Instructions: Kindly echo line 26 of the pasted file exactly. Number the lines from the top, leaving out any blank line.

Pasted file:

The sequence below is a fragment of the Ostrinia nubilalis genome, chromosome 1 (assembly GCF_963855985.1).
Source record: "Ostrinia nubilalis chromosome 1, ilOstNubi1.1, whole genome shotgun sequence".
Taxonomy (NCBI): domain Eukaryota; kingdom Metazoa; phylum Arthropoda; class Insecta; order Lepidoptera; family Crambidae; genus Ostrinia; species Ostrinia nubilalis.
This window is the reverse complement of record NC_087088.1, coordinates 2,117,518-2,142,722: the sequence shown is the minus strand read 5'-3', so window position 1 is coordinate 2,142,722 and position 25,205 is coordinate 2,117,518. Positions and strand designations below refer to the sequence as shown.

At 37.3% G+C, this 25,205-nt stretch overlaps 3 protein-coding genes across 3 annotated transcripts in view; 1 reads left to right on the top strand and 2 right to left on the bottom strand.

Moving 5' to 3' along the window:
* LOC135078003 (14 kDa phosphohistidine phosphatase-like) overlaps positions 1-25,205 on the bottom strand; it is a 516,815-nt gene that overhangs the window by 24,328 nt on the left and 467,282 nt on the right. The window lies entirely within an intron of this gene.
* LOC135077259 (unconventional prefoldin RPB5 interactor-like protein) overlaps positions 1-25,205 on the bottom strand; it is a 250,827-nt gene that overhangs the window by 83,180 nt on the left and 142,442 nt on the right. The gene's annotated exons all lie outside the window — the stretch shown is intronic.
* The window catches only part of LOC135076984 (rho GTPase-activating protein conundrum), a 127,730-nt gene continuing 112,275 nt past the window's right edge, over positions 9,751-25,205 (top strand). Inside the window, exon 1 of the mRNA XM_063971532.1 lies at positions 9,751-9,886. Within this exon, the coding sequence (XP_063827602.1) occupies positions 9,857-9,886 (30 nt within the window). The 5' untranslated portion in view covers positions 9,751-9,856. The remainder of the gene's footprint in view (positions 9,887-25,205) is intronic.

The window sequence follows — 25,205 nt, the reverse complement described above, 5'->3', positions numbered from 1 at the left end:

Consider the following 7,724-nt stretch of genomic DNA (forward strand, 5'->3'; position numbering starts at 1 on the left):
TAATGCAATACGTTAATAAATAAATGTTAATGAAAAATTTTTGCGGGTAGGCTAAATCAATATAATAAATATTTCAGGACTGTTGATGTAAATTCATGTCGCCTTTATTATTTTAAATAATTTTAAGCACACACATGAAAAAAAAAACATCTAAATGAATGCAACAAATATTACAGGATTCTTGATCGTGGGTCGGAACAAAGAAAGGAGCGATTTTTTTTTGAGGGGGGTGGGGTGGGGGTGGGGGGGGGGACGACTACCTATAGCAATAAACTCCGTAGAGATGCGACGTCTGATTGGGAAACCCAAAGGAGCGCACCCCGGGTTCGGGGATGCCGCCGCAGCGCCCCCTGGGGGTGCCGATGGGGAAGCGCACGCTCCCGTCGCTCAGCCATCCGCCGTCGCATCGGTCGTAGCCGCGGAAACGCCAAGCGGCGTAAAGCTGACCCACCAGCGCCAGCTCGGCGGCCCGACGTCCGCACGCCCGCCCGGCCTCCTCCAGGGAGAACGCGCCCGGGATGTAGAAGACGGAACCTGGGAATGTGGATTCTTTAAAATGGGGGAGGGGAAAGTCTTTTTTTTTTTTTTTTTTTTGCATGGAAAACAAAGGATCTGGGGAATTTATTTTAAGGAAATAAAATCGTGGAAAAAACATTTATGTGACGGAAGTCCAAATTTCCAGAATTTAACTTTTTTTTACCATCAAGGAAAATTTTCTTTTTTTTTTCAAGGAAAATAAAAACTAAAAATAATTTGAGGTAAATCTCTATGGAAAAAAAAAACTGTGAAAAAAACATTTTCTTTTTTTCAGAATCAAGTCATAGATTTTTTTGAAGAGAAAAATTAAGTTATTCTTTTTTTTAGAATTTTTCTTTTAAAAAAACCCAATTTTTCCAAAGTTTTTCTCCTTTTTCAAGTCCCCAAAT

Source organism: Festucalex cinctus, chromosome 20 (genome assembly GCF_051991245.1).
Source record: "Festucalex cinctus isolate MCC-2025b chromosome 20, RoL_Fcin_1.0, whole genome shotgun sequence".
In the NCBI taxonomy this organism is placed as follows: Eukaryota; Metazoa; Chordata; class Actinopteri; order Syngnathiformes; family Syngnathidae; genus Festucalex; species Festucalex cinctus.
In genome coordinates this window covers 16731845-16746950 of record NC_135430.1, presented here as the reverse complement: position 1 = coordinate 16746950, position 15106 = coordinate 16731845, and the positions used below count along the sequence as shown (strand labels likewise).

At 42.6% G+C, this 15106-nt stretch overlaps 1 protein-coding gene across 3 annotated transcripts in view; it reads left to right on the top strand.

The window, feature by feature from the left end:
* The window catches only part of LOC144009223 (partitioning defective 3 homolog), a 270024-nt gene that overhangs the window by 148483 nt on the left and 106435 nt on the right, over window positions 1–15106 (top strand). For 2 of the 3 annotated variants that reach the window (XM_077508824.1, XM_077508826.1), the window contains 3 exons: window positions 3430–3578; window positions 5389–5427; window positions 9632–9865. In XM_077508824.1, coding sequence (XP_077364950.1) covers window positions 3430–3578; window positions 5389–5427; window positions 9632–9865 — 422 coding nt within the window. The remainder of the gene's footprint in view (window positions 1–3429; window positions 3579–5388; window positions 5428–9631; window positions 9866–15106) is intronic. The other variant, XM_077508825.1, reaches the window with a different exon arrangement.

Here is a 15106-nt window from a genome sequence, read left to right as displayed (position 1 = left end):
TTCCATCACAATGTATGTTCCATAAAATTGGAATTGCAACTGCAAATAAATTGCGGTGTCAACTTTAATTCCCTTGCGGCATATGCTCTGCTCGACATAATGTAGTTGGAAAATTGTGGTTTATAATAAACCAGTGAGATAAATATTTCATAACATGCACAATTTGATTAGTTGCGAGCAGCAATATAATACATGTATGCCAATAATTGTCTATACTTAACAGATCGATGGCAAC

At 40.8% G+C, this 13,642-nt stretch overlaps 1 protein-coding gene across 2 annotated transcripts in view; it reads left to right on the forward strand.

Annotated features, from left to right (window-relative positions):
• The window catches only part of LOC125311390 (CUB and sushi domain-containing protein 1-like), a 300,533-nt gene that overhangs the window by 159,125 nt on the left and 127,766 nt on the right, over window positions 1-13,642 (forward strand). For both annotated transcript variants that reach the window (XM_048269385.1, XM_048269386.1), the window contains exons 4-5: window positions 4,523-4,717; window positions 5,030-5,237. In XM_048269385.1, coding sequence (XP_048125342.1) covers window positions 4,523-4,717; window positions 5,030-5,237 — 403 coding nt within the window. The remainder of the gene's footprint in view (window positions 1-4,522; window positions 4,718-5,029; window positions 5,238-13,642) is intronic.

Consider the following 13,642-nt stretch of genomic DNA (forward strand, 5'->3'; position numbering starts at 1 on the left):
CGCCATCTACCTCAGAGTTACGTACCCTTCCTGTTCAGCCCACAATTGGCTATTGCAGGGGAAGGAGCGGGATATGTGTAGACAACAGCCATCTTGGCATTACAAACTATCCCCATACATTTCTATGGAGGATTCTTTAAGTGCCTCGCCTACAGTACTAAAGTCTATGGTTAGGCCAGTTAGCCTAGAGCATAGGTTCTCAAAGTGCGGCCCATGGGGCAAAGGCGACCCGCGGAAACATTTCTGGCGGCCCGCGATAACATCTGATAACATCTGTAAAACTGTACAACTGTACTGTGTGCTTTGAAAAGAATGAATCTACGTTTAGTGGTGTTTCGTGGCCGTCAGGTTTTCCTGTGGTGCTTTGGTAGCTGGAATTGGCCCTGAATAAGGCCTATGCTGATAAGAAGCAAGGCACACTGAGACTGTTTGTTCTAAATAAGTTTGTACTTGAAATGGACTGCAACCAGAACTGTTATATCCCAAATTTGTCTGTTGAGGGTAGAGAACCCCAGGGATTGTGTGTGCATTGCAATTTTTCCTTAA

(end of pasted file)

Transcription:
CGCCATCTACCTCAGAGTTACGTACCCTTCCTGTTCAGCCCACAATTGGCTATTGCAGGGGAAGGAGCGGGATATGTGTAGACAACAGCCATCTTGGCATTACAAACTATCCCCATACATTTCTATGGAGGATTCTTTAAGTGCCTCGCCTACAGTACTAAAGTCTATGGTTAGGCCAGTTAGCCTAGAGCATAGGTTCTCAAAGTGCGGCCCATGGGGCAAAGGCGACCCGCGGAAACATTTCTGGCGGCCCGCGATAACATCTGATAACATCTGTAAAACTGTACAACTGTACTGTGTGCTTTGAAAAGAATGAATCTACGTTTAGTGGTGTTTCGTGGCCGTCAGGTTTTCCTGTGGTGCTTTGGTAGCTGGAATTGGCCCTGAATAAGGCCTATGCTGATAAGAAGCAAGGCACACTGAGACTGTTTGTTCTAAATAAGTTTGTACTTGAAATGGACTGCAACCAGAACTGTTATATCCCAAATTTGTCTGTTGAGGGTAGAGAACCCCAGGGATTGTGTGTGCATTGCAATTTTTCCTTAA